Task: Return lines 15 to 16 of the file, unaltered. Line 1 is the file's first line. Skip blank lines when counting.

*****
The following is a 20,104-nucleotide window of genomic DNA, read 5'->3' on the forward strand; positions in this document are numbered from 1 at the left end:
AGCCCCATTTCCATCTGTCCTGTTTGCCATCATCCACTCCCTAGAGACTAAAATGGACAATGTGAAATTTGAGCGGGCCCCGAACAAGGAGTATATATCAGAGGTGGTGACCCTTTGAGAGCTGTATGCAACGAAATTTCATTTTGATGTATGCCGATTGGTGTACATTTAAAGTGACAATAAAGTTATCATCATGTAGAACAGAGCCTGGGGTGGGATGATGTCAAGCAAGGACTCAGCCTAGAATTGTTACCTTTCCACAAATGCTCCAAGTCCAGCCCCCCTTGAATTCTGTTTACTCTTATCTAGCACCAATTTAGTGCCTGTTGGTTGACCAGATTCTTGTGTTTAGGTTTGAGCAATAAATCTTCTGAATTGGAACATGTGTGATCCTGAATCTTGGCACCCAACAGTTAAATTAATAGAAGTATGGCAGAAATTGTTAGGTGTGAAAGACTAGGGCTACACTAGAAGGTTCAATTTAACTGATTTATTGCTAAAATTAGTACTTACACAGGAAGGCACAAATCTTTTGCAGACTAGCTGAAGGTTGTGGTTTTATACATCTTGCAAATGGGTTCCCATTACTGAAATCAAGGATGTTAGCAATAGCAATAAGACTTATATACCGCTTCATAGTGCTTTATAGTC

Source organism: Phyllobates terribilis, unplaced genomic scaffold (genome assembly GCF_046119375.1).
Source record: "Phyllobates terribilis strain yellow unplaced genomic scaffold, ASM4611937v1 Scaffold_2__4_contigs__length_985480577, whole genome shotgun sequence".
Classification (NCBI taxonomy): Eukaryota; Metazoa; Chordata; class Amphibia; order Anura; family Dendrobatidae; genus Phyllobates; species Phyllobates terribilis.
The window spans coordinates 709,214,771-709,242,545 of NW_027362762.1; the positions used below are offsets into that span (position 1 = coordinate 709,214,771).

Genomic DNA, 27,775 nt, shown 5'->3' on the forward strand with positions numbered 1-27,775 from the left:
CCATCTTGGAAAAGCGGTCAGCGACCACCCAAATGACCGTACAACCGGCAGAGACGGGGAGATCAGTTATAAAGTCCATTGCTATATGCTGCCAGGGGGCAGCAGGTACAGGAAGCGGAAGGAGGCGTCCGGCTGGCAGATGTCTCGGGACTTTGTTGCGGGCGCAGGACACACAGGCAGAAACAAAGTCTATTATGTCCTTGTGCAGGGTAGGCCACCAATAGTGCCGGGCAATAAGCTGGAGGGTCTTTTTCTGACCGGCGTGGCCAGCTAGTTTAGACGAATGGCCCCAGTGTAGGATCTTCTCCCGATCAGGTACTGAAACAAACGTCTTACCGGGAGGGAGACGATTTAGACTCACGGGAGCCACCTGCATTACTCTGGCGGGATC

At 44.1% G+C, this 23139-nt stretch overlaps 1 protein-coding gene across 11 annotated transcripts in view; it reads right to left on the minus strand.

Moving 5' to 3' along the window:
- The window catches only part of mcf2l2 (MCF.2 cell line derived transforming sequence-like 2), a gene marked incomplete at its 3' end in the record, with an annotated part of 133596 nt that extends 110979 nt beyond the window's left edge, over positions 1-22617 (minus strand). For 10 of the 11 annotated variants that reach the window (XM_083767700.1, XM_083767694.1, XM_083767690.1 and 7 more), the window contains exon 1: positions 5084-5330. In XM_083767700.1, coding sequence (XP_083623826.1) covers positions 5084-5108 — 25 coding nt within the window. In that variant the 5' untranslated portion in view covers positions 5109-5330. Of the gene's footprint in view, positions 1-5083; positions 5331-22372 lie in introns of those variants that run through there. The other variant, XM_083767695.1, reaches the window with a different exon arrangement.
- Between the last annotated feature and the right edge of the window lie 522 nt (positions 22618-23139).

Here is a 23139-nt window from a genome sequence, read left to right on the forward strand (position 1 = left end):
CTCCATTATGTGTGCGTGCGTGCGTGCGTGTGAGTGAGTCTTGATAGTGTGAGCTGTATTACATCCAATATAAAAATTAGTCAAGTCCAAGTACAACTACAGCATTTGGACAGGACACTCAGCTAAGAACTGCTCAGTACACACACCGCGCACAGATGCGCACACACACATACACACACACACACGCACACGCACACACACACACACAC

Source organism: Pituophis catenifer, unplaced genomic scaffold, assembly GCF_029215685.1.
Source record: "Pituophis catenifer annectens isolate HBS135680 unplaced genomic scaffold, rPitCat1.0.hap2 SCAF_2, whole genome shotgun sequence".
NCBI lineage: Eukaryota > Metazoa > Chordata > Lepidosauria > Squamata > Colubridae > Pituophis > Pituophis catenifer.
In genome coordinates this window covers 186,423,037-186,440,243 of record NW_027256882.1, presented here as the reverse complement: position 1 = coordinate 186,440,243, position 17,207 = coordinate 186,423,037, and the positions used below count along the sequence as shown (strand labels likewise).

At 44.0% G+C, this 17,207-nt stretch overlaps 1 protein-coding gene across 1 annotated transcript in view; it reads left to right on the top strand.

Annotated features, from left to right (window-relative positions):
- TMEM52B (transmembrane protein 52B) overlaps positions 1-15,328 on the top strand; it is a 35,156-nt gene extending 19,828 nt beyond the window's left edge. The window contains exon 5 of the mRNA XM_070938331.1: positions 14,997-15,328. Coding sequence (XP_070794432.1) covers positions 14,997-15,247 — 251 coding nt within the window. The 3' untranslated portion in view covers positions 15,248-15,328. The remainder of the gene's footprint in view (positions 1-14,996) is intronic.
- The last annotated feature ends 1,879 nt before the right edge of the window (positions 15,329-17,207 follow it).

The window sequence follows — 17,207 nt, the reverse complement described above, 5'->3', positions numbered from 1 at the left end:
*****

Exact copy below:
Source organism: Pituophis catenifer, unplaced genomic scaffold, assembly GCF_029215685.1.
Source record: "Pituophis catenifer annectens isolate HBS135680 unplaced genomic scaffold, rPitCat1.0.hap2 SCAF_2, whole genome shotgun sequence".